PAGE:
Topeka For months, he's been on the short list of potential Republican candidates for governor, but Senate Majority Leader Derek Schmidt said Wednesday he won't get into the race.
Schmidt cited family concerns. He and his wife, Jennifer, are the parents of two daughters, 23-month-old Caroline and 3-month-old Claire.
"I am not willing to make the commitment of time and attention necessary to lead a successful gubernatorial campaign," Schmidt said in his statement. "There are elections every two years, but my children will only be little once."
Later, he said during an interview: "We've spent a lot of time debating this in our family and also just within my own mind, and the bottom line is I'm not willing to run unless I can give it my complete dedication. I'm not interested in running if I'm not running to win."
Schmidt, 37, an Independence lawyer, was first elected to the Senate in 2000 and was re-elected last year. He also is a former assistant attorney general and former aide to U.S. Sen. Chuck Hagel, of Nebraska, and former U.S. Sen. Nancy Kassebaum Baker.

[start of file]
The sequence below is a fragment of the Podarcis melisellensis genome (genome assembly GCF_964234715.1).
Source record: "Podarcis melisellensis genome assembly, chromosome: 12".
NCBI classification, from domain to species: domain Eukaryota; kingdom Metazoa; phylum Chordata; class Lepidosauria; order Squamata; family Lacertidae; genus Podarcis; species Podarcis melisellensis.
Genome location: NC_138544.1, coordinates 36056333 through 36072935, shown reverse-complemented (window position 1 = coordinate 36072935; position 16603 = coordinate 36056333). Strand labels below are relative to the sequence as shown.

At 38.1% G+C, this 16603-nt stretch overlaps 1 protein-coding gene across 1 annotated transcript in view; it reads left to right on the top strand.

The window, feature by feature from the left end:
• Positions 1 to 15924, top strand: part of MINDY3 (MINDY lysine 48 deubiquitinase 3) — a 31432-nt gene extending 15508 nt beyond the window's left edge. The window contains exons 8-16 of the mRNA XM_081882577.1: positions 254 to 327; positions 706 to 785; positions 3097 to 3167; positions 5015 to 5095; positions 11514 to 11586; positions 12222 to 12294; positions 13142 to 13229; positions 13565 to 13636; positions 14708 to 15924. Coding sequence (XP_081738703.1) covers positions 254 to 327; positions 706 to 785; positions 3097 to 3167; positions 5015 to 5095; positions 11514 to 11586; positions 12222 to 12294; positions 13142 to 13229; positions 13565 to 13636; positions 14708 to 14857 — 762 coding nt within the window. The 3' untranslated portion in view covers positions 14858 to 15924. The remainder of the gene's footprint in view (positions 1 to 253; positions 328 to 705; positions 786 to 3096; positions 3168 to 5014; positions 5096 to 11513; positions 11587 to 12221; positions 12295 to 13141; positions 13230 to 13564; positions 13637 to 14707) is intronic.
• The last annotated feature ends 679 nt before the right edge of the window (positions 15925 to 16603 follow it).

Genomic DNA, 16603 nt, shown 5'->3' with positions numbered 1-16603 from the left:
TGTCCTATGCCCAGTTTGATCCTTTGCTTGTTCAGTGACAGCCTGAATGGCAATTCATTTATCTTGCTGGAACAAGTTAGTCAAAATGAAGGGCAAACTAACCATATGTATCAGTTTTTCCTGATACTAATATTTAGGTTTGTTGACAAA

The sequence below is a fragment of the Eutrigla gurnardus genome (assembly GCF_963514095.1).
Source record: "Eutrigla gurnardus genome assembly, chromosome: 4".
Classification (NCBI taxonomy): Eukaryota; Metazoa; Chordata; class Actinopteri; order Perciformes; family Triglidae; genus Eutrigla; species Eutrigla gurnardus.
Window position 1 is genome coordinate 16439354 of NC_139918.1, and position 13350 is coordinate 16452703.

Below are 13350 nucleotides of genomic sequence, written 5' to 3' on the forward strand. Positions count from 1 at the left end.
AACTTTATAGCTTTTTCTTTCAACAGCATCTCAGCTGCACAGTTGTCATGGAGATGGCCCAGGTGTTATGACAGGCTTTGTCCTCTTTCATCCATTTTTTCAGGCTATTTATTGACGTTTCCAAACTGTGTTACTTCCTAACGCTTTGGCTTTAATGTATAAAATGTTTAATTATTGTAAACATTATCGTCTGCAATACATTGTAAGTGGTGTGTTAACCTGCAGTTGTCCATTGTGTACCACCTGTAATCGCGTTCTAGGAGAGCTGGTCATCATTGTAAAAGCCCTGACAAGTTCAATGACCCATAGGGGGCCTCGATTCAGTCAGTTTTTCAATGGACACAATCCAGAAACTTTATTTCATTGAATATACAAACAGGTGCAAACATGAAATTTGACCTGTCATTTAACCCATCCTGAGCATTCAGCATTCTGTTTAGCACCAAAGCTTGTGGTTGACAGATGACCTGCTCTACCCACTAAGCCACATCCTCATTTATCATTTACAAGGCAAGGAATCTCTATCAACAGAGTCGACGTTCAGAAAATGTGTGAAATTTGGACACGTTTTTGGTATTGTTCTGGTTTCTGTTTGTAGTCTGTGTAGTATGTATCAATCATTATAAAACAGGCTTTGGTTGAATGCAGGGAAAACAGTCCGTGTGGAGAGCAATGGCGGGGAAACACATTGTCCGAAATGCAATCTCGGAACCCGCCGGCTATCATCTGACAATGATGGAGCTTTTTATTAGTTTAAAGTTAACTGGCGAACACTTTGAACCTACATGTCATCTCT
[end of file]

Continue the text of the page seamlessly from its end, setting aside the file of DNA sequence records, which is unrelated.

Schmidt also said he has no plans to run for any other statewide office next year.
He is the latest prominent Republican to skip the contest for the right to challenge Democratic Gov. Kathleen Sebelius. Others avoiding the race are U.S. Rep. Jerry Moran, Secretary of State Ron Thornburgh and State Treasurer Lynn Jenkins.
Sebelius hasn't announced her plans, but activists in both parties expect her to seek a second term.
Sebelius praised Schmidt, saying his leadership was crucial this year to winning improved benefits for military families and securing additional money for public schools.
So far, the most prominent Republican candidates to announce are House Speaker Doug Mays, of Topeka, and former House Speaker Robin Jennison, of Healy, now a lobbyist.
"I think that Derek just probably weighed the priorities," Mays said. "Derek is very bright, is obviously one of the shining stars of the Legislature, and I look for him to run for higher office someday."
Two others have filed for the office: Dennis Hawver, an Ozawkie lawyer who was the Libertarian candidate for governor in 2002, and Richard Rodewald, a retired automotive engineer from Lawrence who has been a perennial candidate for state and federal office.
Joe Aistrup, head of Kansas State University's political science department, said Sebelius appears to be in a strong position in seeking re-election, but her fortunes could change over the next year.
"We're in a Republican state," he said, "so I wouldn't count out the Republican Party just yet."